Bélo, citizen of the world with firm roots
New album, Natif natal
Two years after Haïti debout, the singer-guitarist Bélo, winner of the RFI Découvertes Award 2006, has released a fourth album Natif natal. In Port-au-Prince, RFI Musique met up with a young man who hasn’t lost sight of his artistic ideals.
Between flights to the United States or Canada to perform, Bélo enjoys the simple charms of family life in Port-au-Prince, like lying in his hammock with his baby daughter. Nine years after the release of his first album Lakou Trankil, the 34-year-old singer still champions the same principles, far from the flashy star system that attracts other big groups in his country.
Even the title of his fourth collection, Natif Natal (“native born”) smacks of integrity: "I am a native-born Haitian, rooted in my country’s culture. It’s reassuring for my compatriots, who frequently see me on the international scene and who might be scared of losing me. And for foreigners, it’s a way of sharing a little piece of Haiti with them through these 16 tracks.”
On his new album, Bélo shares his lyrics with a clutch of Haitian artists (Queen Bee, BIC, etc.) He sees it as a natural payback: "Nine years ago, I was supported by Fabrice Rouzier and Clément Bélizaire, who are well-known musicians in my country. It was time to pay them back and give other young talented artists a chance to share their creations with the public.” He also enjoyed singing a duet with Eddy François, a figure from the hit groups Boukman Eksperians and Boukan Guinen, and a singer that Bélo ranks among the top three in the world.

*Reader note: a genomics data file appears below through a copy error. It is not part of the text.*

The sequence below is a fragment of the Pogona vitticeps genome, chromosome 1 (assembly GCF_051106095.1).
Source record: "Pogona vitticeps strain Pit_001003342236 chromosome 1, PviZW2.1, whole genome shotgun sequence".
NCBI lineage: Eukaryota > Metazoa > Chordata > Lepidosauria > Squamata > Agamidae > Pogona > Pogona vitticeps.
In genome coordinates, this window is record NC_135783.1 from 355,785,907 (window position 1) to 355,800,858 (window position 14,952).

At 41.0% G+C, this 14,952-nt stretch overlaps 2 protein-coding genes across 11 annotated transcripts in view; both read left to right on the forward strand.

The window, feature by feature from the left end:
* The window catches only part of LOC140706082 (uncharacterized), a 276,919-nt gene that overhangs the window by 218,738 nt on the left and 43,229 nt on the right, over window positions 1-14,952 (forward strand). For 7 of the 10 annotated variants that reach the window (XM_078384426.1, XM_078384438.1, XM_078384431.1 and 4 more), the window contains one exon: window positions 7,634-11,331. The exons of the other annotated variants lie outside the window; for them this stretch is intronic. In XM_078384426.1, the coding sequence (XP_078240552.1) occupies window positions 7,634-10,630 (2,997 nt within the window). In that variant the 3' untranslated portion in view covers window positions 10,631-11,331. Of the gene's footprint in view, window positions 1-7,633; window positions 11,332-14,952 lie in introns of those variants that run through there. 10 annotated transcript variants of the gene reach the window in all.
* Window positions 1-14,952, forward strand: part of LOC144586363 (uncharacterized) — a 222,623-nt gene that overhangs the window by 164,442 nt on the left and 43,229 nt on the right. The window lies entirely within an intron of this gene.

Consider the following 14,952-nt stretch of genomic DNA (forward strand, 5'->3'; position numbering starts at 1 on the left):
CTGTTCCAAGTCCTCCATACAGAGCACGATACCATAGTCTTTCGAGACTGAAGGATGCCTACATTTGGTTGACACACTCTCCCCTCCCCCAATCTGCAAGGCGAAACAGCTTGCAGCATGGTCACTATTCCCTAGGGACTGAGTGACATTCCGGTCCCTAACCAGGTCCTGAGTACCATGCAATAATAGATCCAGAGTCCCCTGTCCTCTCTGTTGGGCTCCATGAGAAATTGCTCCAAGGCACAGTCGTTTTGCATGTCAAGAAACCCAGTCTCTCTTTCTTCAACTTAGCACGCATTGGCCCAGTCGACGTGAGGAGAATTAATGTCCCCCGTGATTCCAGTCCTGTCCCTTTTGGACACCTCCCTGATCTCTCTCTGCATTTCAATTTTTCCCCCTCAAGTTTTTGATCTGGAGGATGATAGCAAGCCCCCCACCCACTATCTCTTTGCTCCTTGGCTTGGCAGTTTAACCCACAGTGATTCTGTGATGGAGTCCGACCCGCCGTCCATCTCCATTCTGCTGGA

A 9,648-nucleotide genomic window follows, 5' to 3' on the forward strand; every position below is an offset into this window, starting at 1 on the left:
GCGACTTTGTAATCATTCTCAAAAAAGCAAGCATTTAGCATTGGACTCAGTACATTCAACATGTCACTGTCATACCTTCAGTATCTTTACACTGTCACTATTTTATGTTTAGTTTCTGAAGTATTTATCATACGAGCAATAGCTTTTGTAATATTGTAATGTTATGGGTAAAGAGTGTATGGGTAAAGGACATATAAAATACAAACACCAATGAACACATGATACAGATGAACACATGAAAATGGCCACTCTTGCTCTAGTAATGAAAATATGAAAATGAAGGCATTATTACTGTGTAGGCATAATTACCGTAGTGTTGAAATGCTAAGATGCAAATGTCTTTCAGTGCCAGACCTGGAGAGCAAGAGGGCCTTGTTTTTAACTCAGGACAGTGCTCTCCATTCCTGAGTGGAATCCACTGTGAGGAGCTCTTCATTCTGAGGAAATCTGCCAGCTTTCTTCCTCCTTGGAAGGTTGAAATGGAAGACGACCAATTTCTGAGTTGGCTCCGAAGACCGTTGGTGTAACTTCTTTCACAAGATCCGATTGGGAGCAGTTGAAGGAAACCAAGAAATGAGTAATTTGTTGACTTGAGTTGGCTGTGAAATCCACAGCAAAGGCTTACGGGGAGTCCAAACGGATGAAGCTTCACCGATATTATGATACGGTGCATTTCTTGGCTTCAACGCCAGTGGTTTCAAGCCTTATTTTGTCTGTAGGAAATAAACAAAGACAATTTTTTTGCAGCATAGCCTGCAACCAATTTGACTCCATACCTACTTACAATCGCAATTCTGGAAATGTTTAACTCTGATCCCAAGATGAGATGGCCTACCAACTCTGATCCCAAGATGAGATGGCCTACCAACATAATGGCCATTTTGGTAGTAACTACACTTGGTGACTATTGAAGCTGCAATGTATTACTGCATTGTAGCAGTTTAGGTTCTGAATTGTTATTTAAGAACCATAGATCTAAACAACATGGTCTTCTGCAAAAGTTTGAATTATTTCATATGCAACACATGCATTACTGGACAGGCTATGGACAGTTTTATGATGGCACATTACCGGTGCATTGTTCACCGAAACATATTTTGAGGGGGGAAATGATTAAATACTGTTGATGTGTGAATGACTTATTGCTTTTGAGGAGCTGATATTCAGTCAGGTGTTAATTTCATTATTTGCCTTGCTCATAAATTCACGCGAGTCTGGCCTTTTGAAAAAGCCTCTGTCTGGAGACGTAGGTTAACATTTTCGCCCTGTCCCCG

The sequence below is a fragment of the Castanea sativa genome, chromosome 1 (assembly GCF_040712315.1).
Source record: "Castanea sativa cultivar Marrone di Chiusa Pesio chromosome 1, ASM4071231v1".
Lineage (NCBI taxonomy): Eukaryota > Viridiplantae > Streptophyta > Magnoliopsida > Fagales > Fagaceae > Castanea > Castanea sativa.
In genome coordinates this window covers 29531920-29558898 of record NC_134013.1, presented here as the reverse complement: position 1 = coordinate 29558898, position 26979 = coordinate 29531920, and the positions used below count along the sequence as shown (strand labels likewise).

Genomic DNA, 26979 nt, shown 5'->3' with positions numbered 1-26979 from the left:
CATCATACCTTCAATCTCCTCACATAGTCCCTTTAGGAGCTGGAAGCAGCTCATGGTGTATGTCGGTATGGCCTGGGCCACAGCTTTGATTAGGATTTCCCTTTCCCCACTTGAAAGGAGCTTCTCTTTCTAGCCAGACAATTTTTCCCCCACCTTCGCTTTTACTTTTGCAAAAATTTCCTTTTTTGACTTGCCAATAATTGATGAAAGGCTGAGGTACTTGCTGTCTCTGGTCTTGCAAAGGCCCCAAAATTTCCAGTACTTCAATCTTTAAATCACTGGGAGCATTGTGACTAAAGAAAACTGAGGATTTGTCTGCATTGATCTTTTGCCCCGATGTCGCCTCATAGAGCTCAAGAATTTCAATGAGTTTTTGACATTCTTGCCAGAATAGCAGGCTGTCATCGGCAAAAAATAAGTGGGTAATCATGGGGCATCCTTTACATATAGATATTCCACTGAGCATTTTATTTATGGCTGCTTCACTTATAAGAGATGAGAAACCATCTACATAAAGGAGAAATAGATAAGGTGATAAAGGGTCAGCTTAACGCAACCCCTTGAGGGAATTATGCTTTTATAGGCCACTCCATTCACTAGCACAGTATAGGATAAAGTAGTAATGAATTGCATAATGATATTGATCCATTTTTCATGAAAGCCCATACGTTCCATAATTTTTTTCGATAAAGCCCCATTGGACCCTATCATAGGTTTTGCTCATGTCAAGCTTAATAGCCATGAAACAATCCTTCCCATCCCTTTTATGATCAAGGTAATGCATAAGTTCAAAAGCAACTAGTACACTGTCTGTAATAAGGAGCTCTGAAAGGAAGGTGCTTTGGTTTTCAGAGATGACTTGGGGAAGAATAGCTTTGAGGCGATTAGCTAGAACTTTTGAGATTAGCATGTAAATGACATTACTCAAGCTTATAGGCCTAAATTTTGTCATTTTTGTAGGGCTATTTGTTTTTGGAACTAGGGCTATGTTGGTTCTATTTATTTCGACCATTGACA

With his songs about insecurity, the dramatic fate of boat people and childhoods sacrificed to poverty, Bélo has so far spent his career denouncing the ills of society. Set to tunes that blend Haitian sounds, reggae and funk, the lyrics on Natif natal convey that same commitment to opening people’s eyes up to the truth.
From the street vendor to the motorbike taxi driver, Bélo wants to show how Haiti is: “Here, so many jobs are looked down on, especially informal work. It’s a way for me to acknowledge people who ultimately make up a very high percentage of the national economy,” he explained, hoping to play his part in reducing discrimination.
The international performer also sings about themes that go beyond Haitian borders, like ecology, and even drops his Creole mother tongue on the evocative track Citizen of the world. "The song isn’t necessarily aimed at Haitians, even though it defends their cause: people who struggle to obtain a visa or travel abroad. But it’s a song that opens out much further... so it was logical to sing it in English,” he said with a broad smile, stipulating that he’s working on a French version.
Following a series of concerts abroad, Bélo will be presenting his new songs to the Haitian public with a tour starting on 3 May in the capital Port-au-Prince. His fans still ask him to play tracks from his popular first album. “I understand and of course, I’ll be playing Jasmine and Lakou Trankil. But my priority will be to introduce the audience to my new album.” With his own “ragganga” style (a mix of reggae, rock, pop, folk and traditional Haitian music), Bélo is not content to rest on his laurels. With Natif natal he thinks he’s hit on the right formula: “An album with an international sound that still appeals to Haitians.”
Bélo Natif natal (BéloMusic) 2014
Bélo's Facebook page
Bélo’s Haitian tour:
Saturday 3 May: Port-au-Prince Signed sales and concert (Karibe Hôtel)
Wednesday 7 May: Jérémie
Thursday 8 May: Les Cayes
Friday 9 May: Jacmel
Wednesday 14 May: Cap-Haïtien
Thursday 15 May: Gonaïves
Wednesday 28 May: Port-au-Prince